Equinix: Our Customers Are Pushing Out Our Global Footprint

Scott Fulton III, Contributor

August 4, 2016

5 Min Read
Equinix: Our Customers Are Pushing Out Our Global Footprint

It’s good news, or at least it should be, for the global leader in the colocation space:  Equinix’ revenue for the last quarter is a little better than 3 percent greater than analysts’ expectations, and somewhat greater than its own guidance in the last quarter.  A good chunk of that gain, the company admitted during its quarterly analysts call Wednesday afternoon, was due to wrapping up its acquisitions of Telecity and Bit-isle.

But as Equinix executives explained to analysts, these acquisitions haven’t been mere opportunities that present themselves out of nowhere, like four-leaf clovers in an unplowed field.  Enterprise demand for cloud capacity in hybrid installations is continuing to grow, and as Equinix works to meet that demand, its executives sounded at times like they needed to stop for a moment and catch their breath.

“I think we saw a bit of a land grab going on last year, as the top (cloud service providers) really tried to quickly get into what they saw as the critical baseline set of markets for their services,” explained Equinix COO Charles Meyers.  “And I think that slowed down a little bit, but now we’re seeing behavior in terms of people adding incremental services, beginning to scale their revenue lines.  Obviously that’s evident in the results of the likes of (Amazon)p; AWS and Microsoft, and we think that’s (incenting) other CSPs to have an interest in expanding their platforms as well.”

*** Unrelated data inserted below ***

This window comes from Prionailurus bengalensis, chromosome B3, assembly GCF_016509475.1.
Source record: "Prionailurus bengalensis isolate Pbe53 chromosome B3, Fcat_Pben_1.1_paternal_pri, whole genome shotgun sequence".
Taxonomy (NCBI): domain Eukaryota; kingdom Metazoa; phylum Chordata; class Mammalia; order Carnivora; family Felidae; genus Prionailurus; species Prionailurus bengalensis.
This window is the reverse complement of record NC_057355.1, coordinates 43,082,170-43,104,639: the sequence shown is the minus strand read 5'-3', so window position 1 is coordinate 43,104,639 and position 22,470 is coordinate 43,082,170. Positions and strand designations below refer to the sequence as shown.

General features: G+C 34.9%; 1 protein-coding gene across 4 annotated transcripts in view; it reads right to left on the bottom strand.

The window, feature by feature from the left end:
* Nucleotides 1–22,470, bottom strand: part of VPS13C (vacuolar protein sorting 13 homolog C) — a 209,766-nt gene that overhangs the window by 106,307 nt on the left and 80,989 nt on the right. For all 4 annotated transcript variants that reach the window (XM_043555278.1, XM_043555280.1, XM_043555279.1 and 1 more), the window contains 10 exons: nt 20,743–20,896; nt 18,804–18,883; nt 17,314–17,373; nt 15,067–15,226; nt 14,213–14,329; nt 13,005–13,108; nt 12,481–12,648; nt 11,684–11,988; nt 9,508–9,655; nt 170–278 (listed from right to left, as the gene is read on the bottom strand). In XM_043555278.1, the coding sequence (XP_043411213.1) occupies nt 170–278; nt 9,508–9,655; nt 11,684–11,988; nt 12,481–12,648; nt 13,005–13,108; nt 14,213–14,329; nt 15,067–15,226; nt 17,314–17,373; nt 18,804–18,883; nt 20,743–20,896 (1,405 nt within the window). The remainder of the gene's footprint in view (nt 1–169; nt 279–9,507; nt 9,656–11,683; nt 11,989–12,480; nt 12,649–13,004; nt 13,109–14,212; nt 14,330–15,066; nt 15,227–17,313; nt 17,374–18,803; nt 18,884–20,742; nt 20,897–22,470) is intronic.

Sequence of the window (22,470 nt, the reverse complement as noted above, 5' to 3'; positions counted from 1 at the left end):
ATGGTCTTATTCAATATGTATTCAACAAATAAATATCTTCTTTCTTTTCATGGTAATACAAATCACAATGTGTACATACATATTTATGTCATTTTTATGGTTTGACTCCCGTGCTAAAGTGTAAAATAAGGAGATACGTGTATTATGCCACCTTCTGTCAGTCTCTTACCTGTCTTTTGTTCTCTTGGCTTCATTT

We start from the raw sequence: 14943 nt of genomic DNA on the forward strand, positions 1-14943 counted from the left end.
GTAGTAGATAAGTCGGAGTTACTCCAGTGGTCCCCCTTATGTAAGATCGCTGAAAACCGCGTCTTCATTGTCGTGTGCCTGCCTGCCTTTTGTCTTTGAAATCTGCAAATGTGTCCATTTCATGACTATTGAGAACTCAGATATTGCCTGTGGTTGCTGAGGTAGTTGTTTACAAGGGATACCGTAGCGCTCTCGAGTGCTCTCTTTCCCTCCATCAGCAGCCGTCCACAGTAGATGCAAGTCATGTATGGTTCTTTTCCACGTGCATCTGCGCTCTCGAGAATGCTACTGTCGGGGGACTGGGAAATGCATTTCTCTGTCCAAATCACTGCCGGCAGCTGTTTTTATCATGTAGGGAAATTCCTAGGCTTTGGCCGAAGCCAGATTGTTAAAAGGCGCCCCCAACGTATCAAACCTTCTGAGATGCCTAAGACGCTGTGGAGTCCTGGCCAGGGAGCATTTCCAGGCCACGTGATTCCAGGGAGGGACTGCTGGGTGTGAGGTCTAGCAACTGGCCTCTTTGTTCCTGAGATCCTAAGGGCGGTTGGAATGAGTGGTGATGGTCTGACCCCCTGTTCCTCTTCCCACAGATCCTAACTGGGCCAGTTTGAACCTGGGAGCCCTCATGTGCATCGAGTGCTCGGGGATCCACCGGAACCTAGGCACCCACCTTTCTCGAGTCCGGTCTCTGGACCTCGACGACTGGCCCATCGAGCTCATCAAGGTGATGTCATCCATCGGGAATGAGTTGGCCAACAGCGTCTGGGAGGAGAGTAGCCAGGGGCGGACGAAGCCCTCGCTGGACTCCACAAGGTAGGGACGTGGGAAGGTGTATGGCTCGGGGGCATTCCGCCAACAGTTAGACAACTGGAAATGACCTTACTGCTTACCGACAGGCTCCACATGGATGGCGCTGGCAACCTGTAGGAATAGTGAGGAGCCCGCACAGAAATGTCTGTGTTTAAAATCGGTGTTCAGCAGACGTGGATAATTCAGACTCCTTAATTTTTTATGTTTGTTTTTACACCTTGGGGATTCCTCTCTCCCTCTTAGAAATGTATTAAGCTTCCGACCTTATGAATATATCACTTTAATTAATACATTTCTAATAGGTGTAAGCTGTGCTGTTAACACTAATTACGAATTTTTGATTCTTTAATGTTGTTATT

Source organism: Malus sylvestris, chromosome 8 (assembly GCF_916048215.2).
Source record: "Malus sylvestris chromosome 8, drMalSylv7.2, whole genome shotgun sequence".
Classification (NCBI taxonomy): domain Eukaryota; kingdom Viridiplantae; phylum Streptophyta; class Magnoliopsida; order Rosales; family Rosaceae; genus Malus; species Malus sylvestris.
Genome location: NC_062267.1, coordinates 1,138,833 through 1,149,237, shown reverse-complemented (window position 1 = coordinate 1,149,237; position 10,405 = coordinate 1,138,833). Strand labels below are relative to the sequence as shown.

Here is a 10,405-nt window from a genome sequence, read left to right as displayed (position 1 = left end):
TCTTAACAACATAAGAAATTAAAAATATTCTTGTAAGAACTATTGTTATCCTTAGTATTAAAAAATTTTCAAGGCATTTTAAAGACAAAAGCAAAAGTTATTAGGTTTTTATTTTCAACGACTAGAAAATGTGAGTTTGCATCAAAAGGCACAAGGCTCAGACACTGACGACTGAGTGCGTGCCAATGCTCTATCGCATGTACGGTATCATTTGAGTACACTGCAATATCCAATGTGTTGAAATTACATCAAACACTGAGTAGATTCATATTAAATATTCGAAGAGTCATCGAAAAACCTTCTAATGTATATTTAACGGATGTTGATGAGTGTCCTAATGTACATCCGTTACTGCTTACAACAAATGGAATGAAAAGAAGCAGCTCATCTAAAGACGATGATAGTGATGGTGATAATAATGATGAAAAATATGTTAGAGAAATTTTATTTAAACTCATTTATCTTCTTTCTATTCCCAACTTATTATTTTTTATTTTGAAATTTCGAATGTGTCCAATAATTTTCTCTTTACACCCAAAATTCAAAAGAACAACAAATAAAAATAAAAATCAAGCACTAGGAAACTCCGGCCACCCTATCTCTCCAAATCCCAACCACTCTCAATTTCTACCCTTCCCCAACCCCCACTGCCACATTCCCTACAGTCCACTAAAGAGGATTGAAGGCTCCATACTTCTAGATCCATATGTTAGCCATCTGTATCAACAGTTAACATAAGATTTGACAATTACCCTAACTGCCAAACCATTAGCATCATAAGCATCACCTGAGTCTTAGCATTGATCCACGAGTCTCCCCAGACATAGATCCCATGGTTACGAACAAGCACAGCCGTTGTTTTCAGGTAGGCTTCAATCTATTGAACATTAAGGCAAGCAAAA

Specifically, the Equinix C-suite believes that the need for capacity drove CSPs to acquire data center space in 2015, first in established markets, followed later by emerging markets. Now they have stakes in the ground, so for these CSPs, 2016 is about establishing a pace for growth.  How much do they want to scale their capacities up?

That percentage is being determined for them, it turns out, by the CSPs’ own customer bases.  They’re moving to service models that are more elastically scalable.  While they’re no longer compelled to acquire and provision more capacity than they think they need — which used to be the case, in the pre-cloud era — these end customers may be consuming more capacity than the CSPs thought they would be.

“They’re continuing to deploy in the big markets, and we benefit from that because we’re in the big markets,” explained Equinix CEO Stephen Smith.  “But we’re also seeing them go into emerging markets now, at a pretty high clip, trying to extend their platform all over the world.  And sometimes we’re there, and sometimes we aren’t.”

Smith went on to say that his company is clearly experiencing the phenomenon to which it’s most sensitive to, from a monetization standpoint: pipelining, and all the cross-connects that come with it.  This is where the cash register bells start clanging for Equinix.  Customers are moving off of all-public cloud deployments, and bringing assets back within their firewalls.  So as Equinix executives admit, customer demand for cross-connects from customers demanding multi-cloud is exceeding their expectations.

“They’re pushing beyond even the footprint that we have around the world, into emerging markets,” said the leader of the provider with the biggest footprint there is.  “So at some point, that will pull us into future, emerging markets.  That kind of demand is what does that — a big customer driver.  We watch that very closely, too.”